Most early automobile companies were small shops, hundreds of which each produced a few handmade cars, and nearly all of which abandoned the business soon after going into it. [7] These problems were eventually resolved, and automobile companies contributed significantly to aircraft production. [7]

Slightly more than six-percent of working people in the European Union are employed in the automotive sector, according to the European Automobile Manufacturers Association. [8] For Europe, there is a lot at stake as companies like BMW, Daimler, Volkswagen, and Fiat Chrysler send $46.6 billion worth of vehicles every year to the U.S. Some 13.3 million people, or 6.1 percent of the employed population of the EU, work in the automotive sector, according to the European Automobile Manufacturers Association. [9] Complicating matters further, a number of top European automobile companies, such as BMW and Mercedes, already make many automobiles in the United States, as do Japanese companies such as Honda, Nissan, Toyota and Subaru. [10] It?s important to note that the European Union charges a 10% tariff on imports of U.S. automobiles, while the United States has a 2.5% percent tariff on European cars. [4] Some European auto makers are open to the EU dropping its tariffs in exchange for the U.S. lowering tariffs on pickups and SUVs. That might be a hard sell with American auto companies and worker unions who have enjoyed the protection for half a century. [11]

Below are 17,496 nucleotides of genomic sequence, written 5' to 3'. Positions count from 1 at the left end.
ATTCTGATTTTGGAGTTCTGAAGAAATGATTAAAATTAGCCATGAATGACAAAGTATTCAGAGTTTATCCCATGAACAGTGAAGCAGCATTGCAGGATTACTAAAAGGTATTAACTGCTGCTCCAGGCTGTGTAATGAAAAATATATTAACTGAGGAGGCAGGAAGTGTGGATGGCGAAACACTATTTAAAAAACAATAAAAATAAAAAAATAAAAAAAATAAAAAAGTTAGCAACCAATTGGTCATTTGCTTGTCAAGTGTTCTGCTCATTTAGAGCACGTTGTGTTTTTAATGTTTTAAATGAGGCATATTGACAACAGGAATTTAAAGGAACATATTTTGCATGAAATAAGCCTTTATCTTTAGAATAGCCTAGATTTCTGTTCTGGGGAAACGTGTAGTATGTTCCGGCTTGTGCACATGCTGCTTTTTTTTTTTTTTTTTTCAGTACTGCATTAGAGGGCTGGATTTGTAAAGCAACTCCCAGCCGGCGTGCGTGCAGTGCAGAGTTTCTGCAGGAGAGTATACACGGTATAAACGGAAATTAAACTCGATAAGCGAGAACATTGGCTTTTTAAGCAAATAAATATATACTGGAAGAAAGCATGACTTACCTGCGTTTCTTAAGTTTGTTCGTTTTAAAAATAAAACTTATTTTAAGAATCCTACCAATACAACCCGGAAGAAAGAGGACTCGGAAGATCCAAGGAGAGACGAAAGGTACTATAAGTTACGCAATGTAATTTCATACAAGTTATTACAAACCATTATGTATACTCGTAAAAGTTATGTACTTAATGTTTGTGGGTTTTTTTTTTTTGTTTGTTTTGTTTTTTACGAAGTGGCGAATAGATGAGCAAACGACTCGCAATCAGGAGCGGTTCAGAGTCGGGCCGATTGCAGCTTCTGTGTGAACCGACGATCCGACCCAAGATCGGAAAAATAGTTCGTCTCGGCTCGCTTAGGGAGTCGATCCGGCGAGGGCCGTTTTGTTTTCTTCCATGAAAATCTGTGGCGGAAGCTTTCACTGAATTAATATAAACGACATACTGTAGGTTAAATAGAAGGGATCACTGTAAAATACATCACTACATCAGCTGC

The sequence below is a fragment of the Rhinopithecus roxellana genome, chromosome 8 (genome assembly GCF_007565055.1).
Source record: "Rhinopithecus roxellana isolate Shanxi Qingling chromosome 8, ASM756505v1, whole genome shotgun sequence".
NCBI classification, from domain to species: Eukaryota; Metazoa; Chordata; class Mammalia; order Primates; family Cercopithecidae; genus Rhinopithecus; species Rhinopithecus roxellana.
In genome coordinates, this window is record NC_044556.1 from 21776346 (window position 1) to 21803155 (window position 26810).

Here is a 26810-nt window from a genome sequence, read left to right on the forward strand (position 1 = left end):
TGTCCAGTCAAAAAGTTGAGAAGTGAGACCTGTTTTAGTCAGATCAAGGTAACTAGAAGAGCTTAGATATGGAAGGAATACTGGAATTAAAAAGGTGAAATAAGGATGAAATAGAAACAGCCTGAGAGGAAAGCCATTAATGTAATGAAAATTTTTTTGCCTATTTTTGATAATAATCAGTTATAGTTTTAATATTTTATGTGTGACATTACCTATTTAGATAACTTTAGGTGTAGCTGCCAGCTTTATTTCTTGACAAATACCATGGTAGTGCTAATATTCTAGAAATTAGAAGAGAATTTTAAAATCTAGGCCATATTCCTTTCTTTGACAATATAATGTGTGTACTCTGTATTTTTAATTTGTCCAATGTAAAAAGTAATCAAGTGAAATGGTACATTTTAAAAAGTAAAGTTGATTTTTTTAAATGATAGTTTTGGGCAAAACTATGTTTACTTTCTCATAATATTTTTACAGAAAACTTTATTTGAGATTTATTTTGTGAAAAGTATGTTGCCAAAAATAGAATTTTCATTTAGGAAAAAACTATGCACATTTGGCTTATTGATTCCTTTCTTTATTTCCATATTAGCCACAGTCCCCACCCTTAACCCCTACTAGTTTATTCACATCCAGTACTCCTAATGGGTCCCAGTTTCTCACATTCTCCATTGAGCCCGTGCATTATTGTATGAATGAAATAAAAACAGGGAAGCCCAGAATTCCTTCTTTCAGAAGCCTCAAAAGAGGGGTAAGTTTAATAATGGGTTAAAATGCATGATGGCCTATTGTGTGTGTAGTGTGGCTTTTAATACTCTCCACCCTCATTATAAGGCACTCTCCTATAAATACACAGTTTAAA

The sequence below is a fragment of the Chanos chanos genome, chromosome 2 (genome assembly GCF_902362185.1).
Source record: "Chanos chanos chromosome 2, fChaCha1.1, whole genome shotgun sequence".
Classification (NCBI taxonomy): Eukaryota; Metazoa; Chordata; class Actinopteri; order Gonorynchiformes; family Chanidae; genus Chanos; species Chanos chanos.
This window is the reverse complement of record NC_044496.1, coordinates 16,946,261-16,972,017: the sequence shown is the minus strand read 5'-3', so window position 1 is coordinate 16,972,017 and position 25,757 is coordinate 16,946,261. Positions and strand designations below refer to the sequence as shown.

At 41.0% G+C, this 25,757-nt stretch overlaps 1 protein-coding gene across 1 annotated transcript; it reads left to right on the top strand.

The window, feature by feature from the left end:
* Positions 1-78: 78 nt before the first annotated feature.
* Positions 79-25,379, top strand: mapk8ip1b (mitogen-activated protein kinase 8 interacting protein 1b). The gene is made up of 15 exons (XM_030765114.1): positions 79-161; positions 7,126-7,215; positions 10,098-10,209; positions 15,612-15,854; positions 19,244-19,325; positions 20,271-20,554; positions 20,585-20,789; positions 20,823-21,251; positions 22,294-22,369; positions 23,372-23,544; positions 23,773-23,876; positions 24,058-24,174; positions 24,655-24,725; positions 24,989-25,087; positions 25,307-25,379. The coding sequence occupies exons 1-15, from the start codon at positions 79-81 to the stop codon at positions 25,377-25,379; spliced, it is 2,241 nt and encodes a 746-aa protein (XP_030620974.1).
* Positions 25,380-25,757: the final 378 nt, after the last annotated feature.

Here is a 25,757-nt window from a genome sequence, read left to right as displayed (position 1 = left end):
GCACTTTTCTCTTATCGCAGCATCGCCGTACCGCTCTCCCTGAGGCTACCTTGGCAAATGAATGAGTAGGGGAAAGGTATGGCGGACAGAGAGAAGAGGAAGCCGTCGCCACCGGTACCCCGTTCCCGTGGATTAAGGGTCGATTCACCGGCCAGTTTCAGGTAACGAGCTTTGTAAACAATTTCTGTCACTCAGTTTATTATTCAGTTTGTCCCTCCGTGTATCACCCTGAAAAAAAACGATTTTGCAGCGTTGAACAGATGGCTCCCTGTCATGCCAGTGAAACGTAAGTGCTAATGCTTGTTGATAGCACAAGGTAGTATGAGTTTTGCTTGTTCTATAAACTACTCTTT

President Donald Trump’s campaign of protectionism ramped up in velocity when the U.S. president threatened to place a 20% tariff on European automobiles last month. [12] “I am hoping that when ? it becomes very obvious that even U.S. industry doesn?t want this, that that would give pause for thought and perhaps a reconsideration of the measures,” Jonathan O?Riordan, the international trade director at the European Automobile Manufacturers Association, said. [13]

The EU charges a 10 percent tariff on imports of U.S. automobiles, and the United States has a 2.5 percent tariff on European cars. [10] In conclusion the European automobile industry officials still think EV in Europe is still uncertain. [14]

According to the European Automobile Manufacturers’ Association (ACEA), EU drivers bought more than 15m new cars in 2017, surpassing this number for the first time in a decade. [15] Not surprising, though, since Trump?s administration has threatened the European Union with 20 percent tariffs on automobile imports, causing the stocks of German car companies (including BMW) to plummet. [16]